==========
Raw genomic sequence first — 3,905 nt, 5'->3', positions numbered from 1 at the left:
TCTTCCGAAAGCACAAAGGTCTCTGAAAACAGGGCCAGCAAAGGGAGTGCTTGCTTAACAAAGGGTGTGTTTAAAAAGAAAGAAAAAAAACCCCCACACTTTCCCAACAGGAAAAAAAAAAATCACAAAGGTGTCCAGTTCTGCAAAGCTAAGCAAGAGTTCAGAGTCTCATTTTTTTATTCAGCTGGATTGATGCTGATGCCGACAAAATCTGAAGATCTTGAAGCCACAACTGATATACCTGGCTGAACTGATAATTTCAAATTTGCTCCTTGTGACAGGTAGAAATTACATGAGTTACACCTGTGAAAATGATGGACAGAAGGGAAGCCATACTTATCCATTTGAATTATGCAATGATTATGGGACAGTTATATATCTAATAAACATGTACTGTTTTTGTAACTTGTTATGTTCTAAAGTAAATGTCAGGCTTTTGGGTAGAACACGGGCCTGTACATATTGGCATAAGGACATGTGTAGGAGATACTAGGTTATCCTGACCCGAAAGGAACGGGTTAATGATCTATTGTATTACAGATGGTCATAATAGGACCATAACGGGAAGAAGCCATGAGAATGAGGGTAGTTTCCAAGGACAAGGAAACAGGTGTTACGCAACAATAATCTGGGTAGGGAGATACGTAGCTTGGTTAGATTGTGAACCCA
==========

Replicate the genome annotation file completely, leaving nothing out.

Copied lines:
Raw genomic sequence first — 3,905 nt, 5'->3', positions numbered from 1 at the left:
TCTTCCGAAAGCACAAAGGTCTCTGAAAACAGGGCCAGCAAAGGGAGTGCTTGCTTAACAAAGGGTGTGTTTAAAAAGAAAGAAAAAAAACCCCCACACTTTCCCAACAGGAAAAAAAAAAATCACAAAGGTGTCCAGTTCTGCAAAGCTAAGCAAGAGTTCAGAGTCTCATTTTTTTATTCAGCTGGATTGATGCTGATGCCGACAAAATCTGAAGATCTTGAAGCCACAACTGATATACCTGGCTGAACTGATAATTTCAAATTTGCTCCTTGTGACAGGTAGAAATTACATGAGTTACACCTGTGAAAATGATGGACAGAAGGGAAGCCATACTTATCCATTTGAATTATGCAATGATTATGGGACAGTTATATATCTAATAAACATGTACTGTTTTTGTAACTTGTTATGTTCTAAAGTAAATGTCAGGCTTTTGGGTAGAACACGGGCCTGTACATATTGGCATAAGGACATGTGTAGGAGATACTAGGTTATCCTGACCCGAAAGGAACGGGTTAATGATCTATTGTATTACAGATGGTCATAATAGGACCATAACGGGAAGAAGCCATGAGAATGAGGGTAGTTTCCAAGGACAAGGAAACAGGTGTTACGCAACAATAATCTGGGTAGGGAGATACGTAGCTTGGTTAGATTGTGAACCCA